Wow. Just … wow.
Say you’re a park bench. A nice, traditional, roomy seat – big enough for two, or three, or four if you’re friendly, shaded by a tree in a park. Every day dozens of people go by – you see joggers taking a favorite route, or people on their way to work. Some pause to tie a shoe or take a call or catch their breath – and there’s that one bloody dog … And then there are the regulars, who come to enjoy the weather and maybe read or watch people go by – or stretch out on you to sleep, since they have nowhere else to go. Sun and rain and snow and starlight, through the four seasons, until …
The saying about pictures and thousands of words is a cliché – but it’s a cliché for a reason. As someone who has handled pencils, pens, and brushes, I know how tiny the difference is between a line that evokes an emotion or plays its part in a story, and a line that is … just a line. Christophe Chabouté is French – but that’s the other cliché about art, isn’t it? It’s universal. I didn’t have to blow the dust off my high school language course, because without a word a very clear and achingly beautiful story is conveyed – a story with a beginning, a middle, and an end, a climax, a denouement – and an epilogue. Sometimes funny, occasionally heart-rending… the only small weakness I can think of in the book is that one of the threads of the story seemed far too predictable – I had a terrible feeling I knew what would happen. And I was right. And it hurt.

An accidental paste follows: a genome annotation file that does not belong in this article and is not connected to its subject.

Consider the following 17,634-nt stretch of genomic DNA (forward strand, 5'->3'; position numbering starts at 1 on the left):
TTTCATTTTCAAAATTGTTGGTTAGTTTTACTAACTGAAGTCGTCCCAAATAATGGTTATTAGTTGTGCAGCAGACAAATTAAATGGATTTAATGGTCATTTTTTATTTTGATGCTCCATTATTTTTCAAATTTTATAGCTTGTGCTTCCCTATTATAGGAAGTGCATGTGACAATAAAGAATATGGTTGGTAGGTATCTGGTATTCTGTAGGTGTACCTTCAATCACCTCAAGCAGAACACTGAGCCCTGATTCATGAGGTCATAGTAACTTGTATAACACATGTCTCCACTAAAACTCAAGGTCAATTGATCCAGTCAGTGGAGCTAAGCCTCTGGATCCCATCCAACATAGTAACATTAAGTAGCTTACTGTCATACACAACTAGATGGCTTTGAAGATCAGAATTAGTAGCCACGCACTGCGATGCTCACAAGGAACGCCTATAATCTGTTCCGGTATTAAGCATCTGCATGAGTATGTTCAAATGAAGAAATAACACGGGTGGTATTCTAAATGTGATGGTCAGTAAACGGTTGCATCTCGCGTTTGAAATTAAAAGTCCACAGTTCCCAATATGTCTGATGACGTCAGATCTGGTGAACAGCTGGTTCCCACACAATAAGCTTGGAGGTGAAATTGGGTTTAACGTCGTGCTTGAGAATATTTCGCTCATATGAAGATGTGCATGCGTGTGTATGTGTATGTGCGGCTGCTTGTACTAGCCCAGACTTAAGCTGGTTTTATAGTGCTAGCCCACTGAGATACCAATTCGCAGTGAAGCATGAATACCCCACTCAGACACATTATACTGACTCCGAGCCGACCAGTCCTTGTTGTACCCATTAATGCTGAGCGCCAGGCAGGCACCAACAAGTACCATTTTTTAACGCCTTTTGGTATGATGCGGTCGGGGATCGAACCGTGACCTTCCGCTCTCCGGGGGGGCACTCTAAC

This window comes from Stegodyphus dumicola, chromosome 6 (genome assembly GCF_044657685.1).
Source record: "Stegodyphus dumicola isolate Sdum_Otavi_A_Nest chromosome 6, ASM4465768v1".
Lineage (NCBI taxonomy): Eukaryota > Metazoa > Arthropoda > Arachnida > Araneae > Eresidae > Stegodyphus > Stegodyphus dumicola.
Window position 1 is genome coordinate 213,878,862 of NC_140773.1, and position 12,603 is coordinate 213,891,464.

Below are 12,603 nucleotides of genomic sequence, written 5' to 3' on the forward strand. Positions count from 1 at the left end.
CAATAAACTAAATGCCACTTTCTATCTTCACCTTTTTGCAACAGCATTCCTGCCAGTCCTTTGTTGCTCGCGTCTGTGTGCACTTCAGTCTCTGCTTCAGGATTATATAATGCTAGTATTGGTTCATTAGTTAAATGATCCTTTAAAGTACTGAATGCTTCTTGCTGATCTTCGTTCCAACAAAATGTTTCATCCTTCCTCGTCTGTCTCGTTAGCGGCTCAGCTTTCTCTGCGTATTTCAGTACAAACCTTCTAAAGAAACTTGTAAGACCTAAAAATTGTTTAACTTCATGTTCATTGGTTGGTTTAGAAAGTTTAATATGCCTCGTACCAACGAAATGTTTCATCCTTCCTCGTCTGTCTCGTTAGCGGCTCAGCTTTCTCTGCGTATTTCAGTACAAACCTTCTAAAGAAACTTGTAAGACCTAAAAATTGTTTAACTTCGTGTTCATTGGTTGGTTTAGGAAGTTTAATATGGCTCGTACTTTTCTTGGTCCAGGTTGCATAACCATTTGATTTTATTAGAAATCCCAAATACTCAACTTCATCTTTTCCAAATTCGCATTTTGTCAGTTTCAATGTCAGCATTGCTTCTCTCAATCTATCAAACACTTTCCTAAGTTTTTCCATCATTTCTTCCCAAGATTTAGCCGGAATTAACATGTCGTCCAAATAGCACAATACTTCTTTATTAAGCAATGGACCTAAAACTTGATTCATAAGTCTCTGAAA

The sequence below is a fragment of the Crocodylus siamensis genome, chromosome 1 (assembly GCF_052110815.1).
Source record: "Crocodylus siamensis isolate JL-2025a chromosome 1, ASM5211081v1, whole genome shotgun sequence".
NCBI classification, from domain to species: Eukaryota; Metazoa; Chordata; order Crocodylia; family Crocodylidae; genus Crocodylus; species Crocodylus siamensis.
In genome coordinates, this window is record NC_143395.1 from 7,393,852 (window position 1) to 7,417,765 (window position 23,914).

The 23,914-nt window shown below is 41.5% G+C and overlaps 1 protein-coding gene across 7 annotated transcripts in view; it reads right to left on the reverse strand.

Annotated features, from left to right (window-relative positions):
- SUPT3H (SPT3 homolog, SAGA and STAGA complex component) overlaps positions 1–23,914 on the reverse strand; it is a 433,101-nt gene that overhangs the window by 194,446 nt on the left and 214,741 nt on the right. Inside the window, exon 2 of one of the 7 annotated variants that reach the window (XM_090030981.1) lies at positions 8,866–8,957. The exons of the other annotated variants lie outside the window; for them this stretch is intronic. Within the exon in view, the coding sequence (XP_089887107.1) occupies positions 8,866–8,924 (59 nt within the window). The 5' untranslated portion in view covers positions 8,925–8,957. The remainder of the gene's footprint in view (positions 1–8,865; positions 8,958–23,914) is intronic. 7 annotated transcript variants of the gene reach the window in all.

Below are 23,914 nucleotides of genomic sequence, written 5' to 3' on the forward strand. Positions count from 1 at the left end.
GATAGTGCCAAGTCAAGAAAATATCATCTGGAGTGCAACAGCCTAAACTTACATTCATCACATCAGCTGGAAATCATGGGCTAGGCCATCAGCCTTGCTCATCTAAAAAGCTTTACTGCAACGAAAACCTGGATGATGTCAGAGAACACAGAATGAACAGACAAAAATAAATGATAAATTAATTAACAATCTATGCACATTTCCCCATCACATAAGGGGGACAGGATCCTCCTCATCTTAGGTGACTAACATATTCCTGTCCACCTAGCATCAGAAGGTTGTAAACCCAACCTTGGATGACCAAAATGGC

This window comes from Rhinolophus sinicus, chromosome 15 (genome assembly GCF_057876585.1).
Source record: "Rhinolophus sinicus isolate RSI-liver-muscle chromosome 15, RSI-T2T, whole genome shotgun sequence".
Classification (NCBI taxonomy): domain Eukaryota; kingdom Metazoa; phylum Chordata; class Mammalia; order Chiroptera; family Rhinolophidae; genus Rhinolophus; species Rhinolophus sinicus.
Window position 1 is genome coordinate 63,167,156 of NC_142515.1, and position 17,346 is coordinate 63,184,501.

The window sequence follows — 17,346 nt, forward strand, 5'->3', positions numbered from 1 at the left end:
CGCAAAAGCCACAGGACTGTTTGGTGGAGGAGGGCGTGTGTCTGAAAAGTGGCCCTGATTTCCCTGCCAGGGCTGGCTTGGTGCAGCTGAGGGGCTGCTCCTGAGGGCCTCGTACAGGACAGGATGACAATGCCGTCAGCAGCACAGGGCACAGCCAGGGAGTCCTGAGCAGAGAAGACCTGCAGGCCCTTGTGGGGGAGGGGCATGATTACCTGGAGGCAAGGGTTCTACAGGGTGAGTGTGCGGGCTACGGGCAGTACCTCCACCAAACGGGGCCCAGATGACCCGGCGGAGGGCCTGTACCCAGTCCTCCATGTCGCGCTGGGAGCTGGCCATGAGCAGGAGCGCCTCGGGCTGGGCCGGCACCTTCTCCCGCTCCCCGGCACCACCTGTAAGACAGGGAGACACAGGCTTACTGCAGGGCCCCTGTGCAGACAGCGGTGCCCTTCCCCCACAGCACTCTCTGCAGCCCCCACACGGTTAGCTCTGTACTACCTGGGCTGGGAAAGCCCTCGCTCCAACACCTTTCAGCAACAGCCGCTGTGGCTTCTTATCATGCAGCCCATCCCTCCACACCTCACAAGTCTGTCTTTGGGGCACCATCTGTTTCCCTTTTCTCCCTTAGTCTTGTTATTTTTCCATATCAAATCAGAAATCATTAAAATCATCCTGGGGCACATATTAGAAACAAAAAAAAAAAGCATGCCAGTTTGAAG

I love this book. In fact, I think I’ll go and start it over again.
The usual disclaimer: I received this book via Netgalley for review.